Generator?? - Fiberglass RV

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Old 12-07-2008, 08:57 PM   #1
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Would something like this be sufficient for power when full-timing? Now that gas prices are so low, a generator could be a more cost effective way to go??? Oh, 16' Casita...

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Old 12-07-2008, 09:10 PM   #2
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I did an experiment some time ago with a borrowed 1000 watt generator.
It would not power my 700 watt Microwave. I didn't even try my 5,000 btu air conditioner.
Most people get a 2000 watt generator for those tasks.

Others may chime in to report if it will power a converter to charge the battery...

I just do without the Microwave or AC without full hookups. I have 45 watts of solar panels to charge the battery when boondocking for the 12 volt DC electric needs: lights, water pump, and Heater blower motor.

Frederick - The Scaleman
1978 Fiber Stream 16 named "Eggstasy" & 1971 Compact Jr. named "Boomerang"
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Old 12-07-2008, 09:14 PM   #3
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So something more like this?
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Old 12-07-2008, 09:22 PM   #4
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I have a 1000 watt Honda gen set. Its good for me for lights--TV---Computor---Radio. All the little small things. It charges batteries ok and i can run my 400/800 watt electric heater, but only on 400 watt setting.
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Old 12-07-2008, 09:51 PM   #5
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How many 45 watt pannels do you use?
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Old 12-08-2008, 04:09 AM   #6
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If you want to run the AC, you'll need the Honda EU2000i. Most find Wise Sales to have the best prices.

Tom Trostel
1980 Bigfoot 17' & 1973 Compact Jr
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Old 12-08-2008, 07:23 AM   #7
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April, he has 3 15 w panels equaling 45 watts total.

It was my 1k gen set he borrowed. I find it OK for charging my battery or, like Ches, running a small cube heater, but it's value is in the battery charging, or the ability to run the heater fan if "stuck" without battery power.

I get it to run my very small microwave, but it takes all it has to do so.

Trade off is weight and price.

That said, I have it, but never use it. My solar seems to keep me happy, and I can live without AC and microwave most of the time.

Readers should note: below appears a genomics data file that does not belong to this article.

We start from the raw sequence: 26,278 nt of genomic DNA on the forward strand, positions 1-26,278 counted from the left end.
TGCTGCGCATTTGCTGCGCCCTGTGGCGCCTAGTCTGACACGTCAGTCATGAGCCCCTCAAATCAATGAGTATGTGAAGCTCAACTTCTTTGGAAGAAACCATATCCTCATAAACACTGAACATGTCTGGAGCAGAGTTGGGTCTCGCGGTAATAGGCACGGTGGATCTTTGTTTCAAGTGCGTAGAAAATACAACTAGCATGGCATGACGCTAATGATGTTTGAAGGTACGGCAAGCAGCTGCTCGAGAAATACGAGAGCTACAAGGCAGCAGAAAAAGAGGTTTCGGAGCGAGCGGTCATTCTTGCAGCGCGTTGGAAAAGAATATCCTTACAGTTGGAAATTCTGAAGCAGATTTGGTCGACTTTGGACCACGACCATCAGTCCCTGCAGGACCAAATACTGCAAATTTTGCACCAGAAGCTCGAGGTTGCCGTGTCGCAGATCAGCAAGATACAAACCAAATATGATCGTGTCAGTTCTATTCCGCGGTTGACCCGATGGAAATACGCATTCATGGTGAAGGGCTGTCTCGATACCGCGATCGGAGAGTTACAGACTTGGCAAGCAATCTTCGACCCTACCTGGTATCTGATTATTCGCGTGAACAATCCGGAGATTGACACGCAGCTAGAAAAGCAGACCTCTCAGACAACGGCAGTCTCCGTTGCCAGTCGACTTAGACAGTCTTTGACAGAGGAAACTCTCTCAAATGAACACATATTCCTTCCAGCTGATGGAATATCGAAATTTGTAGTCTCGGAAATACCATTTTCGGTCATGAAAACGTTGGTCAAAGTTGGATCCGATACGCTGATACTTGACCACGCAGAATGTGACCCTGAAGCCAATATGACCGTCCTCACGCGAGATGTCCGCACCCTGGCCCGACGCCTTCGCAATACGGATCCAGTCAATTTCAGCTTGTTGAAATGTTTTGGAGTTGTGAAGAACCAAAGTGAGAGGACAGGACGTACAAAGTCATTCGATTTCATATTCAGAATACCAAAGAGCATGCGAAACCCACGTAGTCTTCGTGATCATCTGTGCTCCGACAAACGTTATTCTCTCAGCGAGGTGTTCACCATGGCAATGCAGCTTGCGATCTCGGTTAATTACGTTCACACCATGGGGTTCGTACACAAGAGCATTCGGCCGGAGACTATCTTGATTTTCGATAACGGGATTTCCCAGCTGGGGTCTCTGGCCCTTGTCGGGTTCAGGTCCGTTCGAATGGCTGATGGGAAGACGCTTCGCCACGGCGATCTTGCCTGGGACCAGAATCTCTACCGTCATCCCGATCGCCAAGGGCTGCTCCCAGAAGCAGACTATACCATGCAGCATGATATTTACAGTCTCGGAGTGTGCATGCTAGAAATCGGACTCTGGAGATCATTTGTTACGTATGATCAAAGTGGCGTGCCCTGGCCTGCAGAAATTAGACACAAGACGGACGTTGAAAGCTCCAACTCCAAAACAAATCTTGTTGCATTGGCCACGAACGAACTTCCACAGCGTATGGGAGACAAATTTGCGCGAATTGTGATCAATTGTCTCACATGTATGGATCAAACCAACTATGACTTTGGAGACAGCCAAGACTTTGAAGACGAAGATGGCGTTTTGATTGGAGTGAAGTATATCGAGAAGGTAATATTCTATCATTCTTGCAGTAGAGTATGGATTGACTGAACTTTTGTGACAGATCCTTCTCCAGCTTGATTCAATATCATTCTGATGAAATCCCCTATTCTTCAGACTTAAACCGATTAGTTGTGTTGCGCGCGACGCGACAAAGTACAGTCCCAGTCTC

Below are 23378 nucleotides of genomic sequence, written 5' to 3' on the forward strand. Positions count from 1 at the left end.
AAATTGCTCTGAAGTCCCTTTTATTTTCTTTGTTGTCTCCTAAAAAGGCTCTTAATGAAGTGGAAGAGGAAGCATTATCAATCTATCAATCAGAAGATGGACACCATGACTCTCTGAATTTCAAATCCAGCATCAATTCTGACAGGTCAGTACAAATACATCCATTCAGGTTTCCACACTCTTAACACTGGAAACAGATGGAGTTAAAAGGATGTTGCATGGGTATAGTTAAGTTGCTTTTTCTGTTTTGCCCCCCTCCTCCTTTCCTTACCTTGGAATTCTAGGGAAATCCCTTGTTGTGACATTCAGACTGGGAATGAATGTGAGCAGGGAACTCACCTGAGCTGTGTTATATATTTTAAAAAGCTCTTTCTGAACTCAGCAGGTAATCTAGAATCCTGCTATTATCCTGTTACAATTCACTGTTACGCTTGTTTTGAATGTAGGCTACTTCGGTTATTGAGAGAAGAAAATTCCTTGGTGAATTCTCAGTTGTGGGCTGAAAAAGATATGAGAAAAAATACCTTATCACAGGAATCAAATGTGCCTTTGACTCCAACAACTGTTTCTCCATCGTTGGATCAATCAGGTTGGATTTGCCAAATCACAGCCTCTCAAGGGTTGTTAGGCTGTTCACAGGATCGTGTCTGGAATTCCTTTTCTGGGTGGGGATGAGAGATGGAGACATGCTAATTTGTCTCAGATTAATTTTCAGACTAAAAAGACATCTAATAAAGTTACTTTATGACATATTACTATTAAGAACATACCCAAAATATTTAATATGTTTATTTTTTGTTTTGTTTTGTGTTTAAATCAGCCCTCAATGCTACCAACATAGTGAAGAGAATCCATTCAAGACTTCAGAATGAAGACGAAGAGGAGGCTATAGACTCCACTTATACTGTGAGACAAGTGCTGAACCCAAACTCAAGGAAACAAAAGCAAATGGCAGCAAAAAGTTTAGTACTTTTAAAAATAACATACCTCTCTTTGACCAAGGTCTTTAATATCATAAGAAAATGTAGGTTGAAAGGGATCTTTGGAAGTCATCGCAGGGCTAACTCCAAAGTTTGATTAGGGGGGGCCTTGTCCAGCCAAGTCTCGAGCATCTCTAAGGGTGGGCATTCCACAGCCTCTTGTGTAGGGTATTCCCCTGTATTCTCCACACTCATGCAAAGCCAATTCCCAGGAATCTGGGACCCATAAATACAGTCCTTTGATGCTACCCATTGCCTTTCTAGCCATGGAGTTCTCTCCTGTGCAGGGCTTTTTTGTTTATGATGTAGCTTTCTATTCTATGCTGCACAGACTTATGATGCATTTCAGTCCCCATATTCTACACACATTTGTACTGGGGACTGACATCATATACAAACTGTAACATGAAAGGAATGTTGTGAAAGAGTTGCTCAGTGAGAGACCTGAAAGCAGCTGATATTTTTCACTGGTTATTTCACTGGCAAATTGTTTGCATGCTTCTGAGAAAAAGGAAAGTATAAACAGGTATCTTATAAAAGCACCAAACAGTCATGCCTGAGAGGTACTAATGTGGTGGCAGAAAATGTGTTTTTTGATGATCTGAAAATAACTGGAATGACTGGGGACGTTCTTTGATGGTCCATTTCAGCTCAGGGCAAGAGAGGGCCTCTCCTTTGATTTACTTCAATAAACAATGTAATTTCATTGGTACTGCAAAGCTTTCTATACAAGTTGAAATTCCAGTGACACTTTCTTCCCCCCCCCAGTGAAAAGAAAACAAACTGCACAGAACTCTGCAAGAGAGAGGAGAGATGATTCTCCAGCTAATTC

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Old 12-08-2008, 09:23 AM   #8
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My stock reply to "the Generator Question"...

1. If you shop for a generator that supplies just enough power, you'll never have enough.

2. Get a generator that can deliver well beyond the power you need. Otherwize you'll overtax your generator, shorten it's service life and possibly damage your electrical appliances.

3. Always determine how much power you use before you consider buying any generator.

4. Determine how much power you use buy getting one of these...

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AmWatt Load Tester

Check out my Scamp restoration video on Youtube, & my Ham Radio Blog. Or take the 50 cent tour...
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Old 12-08-2008, 11:26 AM   #9
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Like many other things in the RV world, it all depends on your camping style -- If you like to boondock, only need power to run battery charger, some lights, furnace, and maybe a small heater, then the weight and size of the small generator will be good for you.

However, if you want to run a/c, m/w, big heater, etc., then a larger one is needed. With these inverter generators that can run in background at very low (fuel sipping) speeds and then respond to the load, it's important to oversize a bit so the load doesn't stop the generator.

Also, with only the 1000 and 2000 models, you can by a second one and hook it to the first to get twice the power.

I forgot to mention that if your needs are really small, Honda used to make a 600W inverter model that can still be found used on EBay, etc. -- Very convenient and works at OhDarkThirty when you might need some heat...